FILM REVIEW: BRIGHT HILL ROAD
BRIGHT HILL ROAD is a road-side motel supernatural thriller from director Robert Cuffley and writer Susie Moloney. The setting in this little Canadian film is not quite the Bates Motel, although it does have some creepy medical textbooks in the reading room and a dark, spooky basement.
When Marcy fires an employee, he goes on a shooting spree leaving her as one of the only survivors. To cope with the guilt, she descends into depression and alcoholism. On a trip to see her sister, Marcy stops at Bright Hill Road Boarding House- but a supernatural force will not let her leave until she deals with the demons of her past.
If time travel and non linear plots are your thing, you’ll probably like the film. BRIGHT HILL ROAD uses the classic time loop narrative structure, which filmmakers can still use effectively with a bit of creativity- even though it has been done, dare I say it, over and over again. But I don’t think BRIGHT HILL ROAD quite has enough going for it to stop it sinking into the myriad of films using the same concept. The film becomes quite tedious rather quickly; time loops are by definition, repetitive. If there isn’t enough happening in the film to differentiate its numerous plot reiterations, then the trope can be detrimental to a movie. A serial killer subplot is introduced, but it isn’t enough to drum up the suspense factor.
I think BRIGHT HILL ROAD has a well written story for a film about the ghosts that haunt us from the inside, but I’m torn on the film’s depiction of alcoholism. It started semi-believable: the drinking on the job, the pouring of bottles down the sink, only to give in and buy more. But later, it became so cliched (the film made sure she wears sunglasses to work so we really know she is hungover) that some could see it as harmful and dehumanizing to those struggling with addiction. Multiple scenes of Marcy drinking and slurring in her hotel room, arguing with imaginary people and stumbling all over the place paints a somewhat superficial picture of the illness. But hey, it does manage to make a bottle of wine slightly menacing.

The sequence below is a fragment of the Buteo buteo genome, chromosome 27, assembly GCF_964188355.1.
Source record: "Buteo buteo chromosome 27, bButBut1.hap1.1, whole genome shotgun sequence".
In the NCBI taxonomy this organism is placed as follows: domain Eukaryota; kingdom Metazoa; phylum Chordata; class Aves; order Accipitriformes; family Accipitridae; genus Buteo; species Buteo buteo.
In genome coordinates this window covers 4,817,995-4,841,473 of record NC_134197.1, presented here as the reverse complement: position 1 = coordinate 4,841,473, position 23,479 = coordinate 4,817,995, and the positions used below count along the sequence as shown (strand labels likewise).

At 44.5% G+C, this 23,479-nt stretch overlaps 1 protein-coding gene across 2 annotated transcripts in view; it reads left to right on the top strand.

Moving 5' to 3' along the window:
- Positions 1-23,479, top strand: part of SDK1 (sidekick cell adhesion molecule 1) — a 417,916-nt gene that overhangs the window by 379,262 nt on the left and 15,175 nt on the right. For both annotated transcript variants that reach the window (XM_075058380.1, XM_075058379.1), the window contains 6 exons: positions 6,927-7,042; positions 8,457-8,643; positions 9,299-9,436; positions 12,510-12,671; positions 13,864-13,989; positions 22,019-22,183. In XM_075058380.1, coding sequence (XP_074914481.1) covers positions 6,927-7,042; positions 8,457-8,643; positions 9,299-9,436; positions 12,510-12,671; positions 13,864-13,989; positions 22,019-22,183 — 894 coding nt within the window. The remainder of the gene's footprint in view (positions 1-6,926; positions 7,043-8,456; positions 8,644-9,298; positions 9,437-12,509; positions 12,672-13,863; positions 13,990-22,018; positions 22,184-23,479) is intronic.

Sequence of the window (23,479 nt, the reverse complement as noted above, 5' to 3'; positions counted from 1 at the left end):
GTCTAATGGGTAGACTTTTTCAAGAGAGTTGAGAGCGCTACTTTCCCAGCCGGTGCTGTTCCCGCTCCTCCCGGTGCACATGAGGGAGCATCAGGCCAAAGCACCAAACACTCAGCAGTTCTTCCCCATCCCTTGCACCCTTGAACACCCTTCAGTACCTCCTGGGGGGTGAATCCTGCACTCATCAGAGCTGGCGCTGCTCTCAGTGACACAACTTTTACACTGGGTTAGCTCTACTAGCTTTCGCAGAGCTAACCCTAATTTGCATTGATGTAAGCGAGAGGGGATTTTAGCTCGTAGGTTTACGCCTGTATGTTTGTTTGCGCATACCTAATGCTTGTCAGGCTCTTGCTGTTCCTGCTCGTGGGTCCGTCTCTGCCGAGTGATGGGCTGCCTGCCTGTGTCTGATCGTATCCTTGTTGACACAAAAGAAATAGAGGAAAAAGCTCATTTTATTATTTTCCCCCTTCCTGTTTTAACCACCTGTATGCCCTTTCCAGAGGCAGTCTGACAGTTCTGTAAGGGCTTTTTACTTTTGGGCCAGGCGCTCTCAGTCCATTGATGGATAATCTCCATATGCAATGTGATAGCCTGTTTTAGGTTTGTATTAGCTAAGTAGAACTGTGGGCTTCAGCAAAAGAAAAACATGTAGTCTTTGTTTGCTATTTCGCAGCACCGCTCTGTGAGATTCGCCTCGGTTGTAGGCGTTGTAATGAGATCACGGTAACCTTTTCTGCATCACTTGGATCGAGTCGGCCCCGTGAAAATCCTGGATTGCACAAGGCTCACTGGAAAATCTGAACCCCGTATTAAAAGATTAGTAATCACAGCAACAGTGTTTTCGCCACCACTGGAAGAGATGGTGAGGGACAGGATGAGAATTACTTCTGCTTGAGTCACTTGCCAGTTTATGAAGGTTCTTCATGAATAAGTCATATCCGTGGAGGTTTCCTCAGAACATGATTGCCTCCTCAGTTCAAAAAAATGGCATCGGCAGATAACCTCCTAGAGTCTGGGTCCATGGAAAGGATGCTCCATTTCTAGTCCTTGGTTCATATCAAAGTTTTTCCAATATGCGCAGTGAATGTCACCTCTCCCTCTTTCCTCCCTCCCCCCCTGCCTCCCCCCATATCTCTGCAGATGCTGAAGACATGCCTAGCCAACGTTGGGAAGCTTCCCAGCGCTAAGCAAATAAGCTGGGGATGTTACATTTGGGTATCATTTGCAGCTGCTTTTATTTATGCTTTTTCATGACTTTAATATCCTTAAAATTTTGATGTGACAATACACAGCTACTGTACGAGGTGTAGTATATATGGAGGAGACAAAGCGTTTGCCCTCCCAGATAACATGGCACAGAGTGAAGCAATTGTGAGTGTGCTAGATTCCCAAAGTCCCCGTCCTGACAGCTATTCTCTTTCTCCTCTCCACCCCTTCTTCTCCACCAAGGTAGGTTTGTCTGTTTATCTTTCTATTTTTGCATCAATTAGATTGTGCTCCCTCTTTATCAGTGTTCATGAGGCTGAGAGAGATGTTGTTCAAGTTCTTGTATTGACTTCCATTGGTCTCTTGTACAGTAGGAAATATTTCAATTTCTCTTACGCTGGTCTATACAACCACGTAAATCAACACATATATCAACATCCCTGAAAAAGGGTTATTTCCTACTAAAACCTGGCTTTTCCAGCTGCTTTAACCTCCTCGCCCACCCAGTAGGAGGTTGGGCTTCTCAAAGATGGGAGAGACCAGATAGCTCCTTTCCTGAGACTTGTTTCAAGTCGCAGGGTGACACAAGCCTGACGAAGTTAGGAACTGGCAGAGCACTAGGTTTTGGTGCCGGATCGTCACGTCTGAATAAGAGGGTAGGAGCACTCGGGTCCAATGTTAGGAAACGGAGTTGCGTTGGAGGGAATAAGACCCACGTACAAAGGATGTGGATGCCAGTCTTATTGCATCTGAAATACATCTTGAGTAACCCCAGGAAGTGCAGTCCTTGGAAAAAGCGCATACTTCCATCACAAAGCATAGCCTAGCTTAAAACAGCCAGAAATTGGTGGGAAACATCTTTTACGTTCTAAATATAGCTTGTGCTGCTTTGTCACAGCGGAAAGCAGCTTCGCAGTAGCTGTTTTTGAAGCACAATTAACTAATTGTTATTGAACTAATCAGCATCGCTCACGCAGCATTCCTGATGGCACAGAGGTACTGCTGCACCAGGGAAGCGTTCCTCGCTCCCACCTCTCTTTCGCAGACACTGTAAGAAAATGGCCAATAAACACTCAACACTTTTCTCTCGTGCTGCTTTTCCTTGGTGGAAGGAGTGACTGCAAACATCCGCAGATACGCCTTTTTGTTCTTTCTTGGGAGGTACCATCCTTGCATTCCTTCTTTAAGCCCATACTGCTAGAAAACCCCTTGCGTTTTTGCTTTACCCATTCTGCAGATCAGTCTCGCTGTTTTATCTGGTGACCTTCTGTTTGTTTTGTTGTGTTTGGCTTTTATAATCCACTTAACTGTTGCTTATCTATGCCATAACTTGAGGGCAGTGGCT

Agam Darshi (SANCTUARY, THE MAGICIANS) and Michael Eklund (VAN HELSING, BATES MOTEL) make up the other residents and with Siobhan Williams (the short-lived DEADLY CLASS) as Marcy, carrying the film on her shoulders. I did like their performances, but felt they were undercut by just how unlikable their characters are.
The film suffers from other things; the ending will be quite predictable for the seasoned movie watcher and negates a lot of the film. The mass shooting realism makes for a tense and emotional beginning, but this fades as the stakes get lower and lower until it ultimately peters out. It won’t floor you, but it is not a waste of time- if you like ambient ghost stories, BRIGHT HILL ROAD a decent way to spend an hour and a half.
Despite its problems with pacing and the smaller gripes I have with it, I didn’t hate the movie as a whole. It’s well made technically and well acted, it’s just missing that special something.
BRIGHT HILL ROAD is out now on VOD.
“BRIGHT HILL ROAD is a well written story about the ghosts that haunt us from the inside.”
2 1/2 Tombstones out of 5…